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The popular press has lauded the supposed improving labor market over recent weeks. In fact, just one week ago, we heard all about the four-year low tally of weekly jobless claims. Then a day later, the government abruptly reported that March only added 120K jobs to the U.S. labor force, spurring us to write our report entitled, "Main Street is Not Well." Well, Thursday, the Labor Department revised that record low tally regrettably higher by 10,000 poor souls, and then added insult to injury by reporting this week's count was 13,000 higher than that even. Might this be an early sign of the new economic stumbling block I've been warning would arrive this year?

After taking a beating since the Employment Situation Report, the shares of employment services firms have been on the move higher since Wednesday, perhaps on reassurance from FOMC voting member Dennis Lockhart before the market open. The SPDR S&P 500 (SPY) and the shares of job facilitators moved upward again Thursday, with Robert Half (RHI), Korn Ferry (KFY), Manpower (MAN) and Monster World Wide (MWW) all higher between 1% and 2%. It would seem that traders moving out of a short-term slide and looking for a near-term revive may be missing a more important fundamental driver.

The DOL said initial weekly jobless claims for the week ending April 7 spiked to 380K, taking the four-week moving average upward by 4,250, to 368,500. The total number of Americans claiming benefits of some sort declined to 6.95 million, but the 97,833 Americans left out this week may not be celebrating their new jobs. Unfortunately, they may simply be part of the long-term unemployed pool that has exhausted their benefits under the "extension" program.

Meanwhile, the layoffs are still coming, with Yahoo (YHOO), J.C. Penney (JCP) and Sony (SNE) being the latest major employers to announce significant changes. Sony said Thursday it would shed approximately 10,000 employees globally, either through layoff or the shedding of businesses. A new round of cuts are coming to the public sector as well, with layoffs being pondered in school districts and across other city worker segments in cities like Las Vegas, Detroit, LA and smaller municipalities across the country too. Of course, this anecdotal news is inconsistent with the latest report from Challenger, Gray & Christmas indicating announced corporate layoffs softened in March, but Challenger also warned of the likelihood of new public sector cuts. Furthermore, Challenger cannot capture a good portion of the nation's employers, small businessmen, where confidence recently waned, though job creation was one bright spot for the segment.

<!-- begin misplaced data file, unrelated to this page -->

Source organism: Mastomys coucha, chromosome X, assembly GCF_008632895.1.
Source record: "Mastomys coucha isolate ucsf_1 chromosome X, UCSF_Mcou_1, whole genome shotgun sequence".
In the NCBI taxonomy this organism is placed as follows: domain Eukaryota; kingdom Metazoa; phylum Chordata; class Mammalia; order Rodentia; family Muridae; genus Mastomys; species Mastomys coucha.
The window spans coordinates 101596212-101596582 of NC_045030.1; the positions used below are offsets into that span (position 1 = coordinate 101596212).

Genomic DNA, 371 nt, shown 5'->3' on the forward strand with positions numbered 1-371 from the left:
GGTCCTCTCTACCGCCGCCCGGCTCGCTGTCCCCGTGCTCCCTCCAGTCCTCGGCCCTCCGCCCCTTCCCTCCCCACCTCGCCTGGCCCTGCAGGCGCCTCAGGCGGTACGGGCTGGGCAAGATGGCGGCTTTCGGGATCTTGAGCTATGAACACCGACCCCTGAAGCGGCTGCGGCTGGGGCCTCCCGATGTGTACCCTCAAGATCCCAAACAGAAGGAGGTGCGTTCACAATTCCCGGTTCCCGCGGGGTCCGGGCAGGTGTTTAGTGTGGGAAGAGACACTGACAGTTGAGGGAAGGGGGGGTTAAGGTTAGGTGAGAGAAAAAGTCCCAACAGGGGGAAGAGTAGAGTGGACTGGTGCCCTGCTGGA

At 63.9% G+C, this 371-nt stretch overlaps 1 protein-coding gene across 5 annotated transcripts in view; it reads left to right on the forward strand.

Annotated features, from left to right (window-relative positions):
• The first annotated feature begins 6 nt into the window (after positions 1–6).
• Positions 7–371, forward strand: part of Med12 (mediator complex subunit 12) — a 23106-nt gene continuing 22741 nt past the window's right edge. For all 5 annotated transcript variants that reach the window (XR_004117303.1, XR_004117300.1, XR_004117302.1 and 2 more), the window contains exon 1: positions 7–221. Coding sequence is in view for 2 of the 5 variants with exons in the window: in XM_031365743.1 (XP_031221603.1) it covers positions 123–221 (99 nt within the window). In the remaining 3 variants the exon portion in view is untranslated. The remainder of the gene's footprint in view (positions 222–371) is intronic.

This brings me to an important point. American economic data up until now, while offering some red flags in manufacturing, housing and the consumer segment, has been inconclusive with regard to showing a slowdown or the first signs of new recession. Yet, data emanating from Europe and emerging China has offered enough reason for concern, and any realization of such concern should hit home for the American economy and the stock market hard. The situation is already concerning enough to the Chinese, who have recently taken supportive action, and to the Europeans, who hang on for dear life.

I do not expect to see significant sign of trouble here at home in the first quarter GDP data. Yet, data like Thursday's jobs report offer perhaps early signs of what may follow. Finally, the Iran trigger is cocked and ready to speed the global economy into recession, should someone get itchy. It's certainly enough to spur a market scare like we saw over the last week or so, and perhaps serves as a taste of what is next. For this reason, I recently offered investors several ideas for the long run, some of which hedge against such risk.

Source: Creeping Toward Recession